Welcome to the Quilting Board!

Already a member? Login above
loginabove
OR
To post questions, help other quilters and reduce advertising (like the one on your left), join our quilting community. It's free!

Page 1 of 4 1 2 ... LastLast
Results 1 to 10 of 39

Thread: Being Bamboozeled By Bamboo

  1. #1
    Power Poster amma's Avatar
    Join Date
    Jul 2007
    Location
    Out searching for some sunshine :-)
    Posts
    59,111
    Blog Entries
    1
    I came across this article from the Federal Trade Commission... It made me wonder about all of the bamboo quilting fabric and batting being advertised as being "green" "organic" and such. I don't know how it can be if bamboo clothing fabric is being treated with such awful, toxic chemicals...wouldn't it make you think the quilting fabric and batting are being manufactured similarly?

    I know several members who are buying and using bamboo in quilting because of chemical sensitivities that they or loved ones have... or who are trying to go green....

    Anyway...you can read this, do more investigating, or if you know more about this, please feel free to post here. :D:D:D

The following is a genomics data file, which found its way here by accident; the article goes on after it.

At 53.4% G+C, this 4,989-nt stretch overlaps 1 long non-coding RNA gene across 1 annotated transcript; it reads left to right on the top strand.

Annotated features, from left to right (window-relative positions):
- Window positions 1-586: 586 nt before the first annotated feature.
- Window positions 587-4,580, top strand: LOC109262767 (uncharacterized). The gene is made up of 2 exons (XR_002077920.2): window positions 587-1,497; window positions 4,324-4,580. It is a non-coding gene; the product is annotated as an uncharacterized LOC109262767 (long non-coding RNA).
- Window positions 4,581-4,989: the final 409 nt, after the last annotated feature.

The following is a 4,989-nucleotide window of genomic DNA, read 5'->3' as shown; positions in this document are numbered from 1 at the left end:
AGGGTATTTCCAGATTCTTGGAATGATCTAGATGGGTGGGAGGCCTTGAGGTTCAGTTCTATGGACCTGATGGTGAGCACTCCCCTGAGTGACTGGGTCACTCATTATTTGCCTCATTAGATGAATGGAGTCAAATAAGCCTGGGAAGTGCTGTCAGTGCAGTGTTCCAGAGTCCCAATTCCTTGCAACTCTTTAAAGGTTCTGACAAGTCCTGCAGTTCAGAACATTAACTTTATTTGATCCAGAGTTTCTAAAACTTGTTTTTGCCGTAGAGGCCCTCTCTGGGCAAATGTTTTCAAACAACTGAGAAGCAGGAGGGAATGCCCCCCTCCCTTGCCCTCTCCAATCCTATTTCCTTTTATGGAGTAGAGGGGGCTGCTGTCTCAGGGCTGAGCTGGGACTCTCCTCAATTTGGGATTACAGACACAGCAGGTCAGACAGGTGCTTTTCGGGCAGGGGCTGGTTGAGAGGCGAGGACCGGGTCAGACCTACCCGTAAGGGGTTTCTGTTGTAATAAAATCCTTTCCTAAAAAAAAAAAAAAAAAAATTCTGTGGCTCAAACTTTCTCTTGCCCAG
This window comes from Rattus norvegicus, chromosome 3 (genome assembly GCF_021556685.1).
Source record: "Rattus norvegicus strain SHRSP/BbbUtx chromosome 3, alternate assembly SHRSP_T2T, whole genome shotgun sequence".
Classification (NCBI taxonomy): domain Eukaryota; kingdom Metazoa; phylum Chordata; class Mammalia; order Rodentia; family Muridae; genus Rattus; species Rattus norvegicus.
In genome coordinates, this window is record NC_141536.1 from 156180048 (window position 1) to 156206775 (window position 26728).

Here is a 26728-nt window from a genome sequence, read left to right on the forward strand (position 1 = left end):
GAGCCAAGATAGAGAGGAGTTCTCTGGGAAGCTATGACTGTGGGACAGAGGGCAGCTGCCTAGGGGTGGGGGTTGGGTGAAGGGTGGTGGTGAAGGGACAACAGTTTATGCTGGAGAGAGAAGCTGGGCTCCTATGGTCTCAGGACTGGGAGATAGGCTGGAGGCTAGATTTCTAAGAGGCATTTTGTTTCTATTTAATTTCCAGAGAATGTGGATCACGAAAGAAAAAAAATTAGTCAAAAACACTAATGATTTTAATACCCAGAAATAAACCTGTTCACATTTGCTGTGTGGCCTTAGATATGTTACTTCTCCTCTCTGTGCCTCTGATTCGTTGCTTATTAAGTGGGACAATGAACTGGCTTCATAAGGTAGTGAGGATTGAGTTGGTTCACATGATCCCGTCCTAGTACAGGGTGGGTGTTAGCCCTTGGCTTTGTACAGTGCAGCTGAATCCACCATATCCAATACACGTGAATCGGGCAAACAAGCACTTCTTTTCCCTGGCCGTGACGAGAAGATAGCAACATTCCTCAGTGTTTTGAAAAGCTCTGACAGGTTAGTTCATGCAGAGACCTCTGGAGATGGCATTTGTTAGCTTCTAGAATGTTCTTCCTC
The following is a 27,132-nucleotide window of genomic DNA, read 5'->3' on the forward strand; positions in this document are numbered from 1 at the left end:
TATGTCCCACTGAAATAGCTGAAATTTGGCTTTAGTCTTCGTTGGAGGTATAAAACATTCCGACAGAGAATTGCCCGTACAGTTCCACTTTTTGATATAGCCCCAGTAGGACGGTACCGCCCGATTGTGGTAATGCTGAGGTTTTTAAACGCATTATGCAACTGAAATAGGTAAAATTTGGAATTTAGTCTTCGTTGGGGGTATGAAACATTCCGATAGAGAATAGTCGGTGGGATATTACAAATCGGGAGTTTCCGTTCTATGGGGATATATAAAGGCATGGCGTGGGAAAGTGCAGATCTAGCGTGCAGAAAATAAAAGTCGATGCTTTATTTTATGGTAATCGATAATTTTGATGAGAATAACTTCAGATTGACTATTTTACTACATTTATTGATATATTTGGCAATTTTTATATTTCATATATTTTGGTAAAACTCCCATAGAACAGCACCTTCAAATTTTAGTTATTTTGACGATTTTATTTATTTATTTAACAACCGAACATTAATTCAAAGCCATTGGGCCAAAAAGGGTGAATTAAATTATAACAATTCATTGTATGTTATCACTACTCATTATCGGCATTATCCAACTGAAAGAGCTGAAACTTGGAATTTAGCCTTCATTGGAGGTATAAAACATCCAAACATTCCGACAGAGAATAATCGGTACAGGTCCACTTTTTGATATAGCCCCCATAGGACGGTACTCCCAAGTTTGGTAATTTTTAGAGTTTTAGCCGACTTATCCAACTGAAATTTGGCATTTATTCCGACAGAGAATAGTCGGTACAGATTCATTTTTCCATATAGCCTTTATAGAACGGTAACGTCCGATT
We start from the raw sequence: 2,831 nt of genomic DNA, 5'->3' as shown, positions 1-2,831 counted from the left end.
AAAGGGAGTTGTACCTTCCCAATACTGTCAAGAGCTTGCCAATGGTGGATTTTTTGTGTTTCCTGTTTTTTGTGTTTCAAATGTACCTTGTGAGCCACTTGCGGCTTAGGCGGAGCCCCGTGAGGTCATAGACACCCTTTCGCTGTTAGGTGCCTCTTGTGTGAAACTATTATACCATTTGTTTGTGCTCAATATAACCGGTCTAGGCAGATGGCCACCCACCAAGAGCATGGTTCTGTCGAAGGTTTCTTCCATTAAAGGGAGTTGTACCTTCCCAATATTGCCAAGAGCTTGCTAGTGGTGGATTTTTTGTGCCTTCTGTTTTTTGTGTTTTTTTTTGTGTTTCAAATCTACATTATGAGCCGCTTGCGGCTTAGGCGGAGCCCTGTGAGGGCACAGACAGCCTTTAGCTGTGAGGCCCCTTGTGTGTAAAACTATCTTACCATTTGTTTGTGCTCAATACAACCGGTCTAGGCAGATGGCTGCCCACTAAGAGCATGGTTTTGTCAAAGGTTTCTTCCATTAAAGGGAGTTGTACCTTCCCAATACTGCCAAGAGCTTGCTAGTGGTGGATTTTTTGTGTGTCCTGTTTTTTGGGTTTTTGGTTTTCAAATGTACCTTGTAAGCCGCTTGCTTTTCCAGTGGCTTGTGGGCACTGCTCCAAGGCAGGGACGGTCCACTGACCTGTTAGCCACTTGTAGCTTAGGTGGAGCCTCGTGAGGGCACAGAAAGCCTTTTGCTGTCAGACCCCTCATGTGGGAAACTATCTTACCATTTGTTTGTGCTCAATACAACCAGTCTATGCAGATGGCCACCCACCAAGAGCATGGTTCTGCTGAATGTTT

Bamboo and the Federal Trade Commission

  2. #2
    Senior Member
    Join Date
    Nov 2008
    Location
    Florida
    Posts
    849
    Blog Entries
    82
    Thanks for the info. A few quilters have mentioned how they liked the bamboo/cotton batting. As I'm new at this, I'll stick with one of the Warm and .........'s.
    Mary Ellen

  3. #3
    Power Poster BellaBoo's Avatar
    Join Date
    Jan 2009
    Location
    Front row
    Posts
    14,671
    Blog Entries
    2
    Same with organic grown food. People need to get educated! The chemicals allowed for organic food are worse then the regular chemicals used on plain old food crops. And the no hydrogenated oils? It's cotton seed oil. Cotton crops are not regulated at all as food. So it gets the strongest chemicals available, ask any cotton grower if he would eat his cotton plant or the seeds. Too many heads in the sand and taking media hype seriously. Follow the money trail.

  4. #4
    Super Member butterflywing's Avatar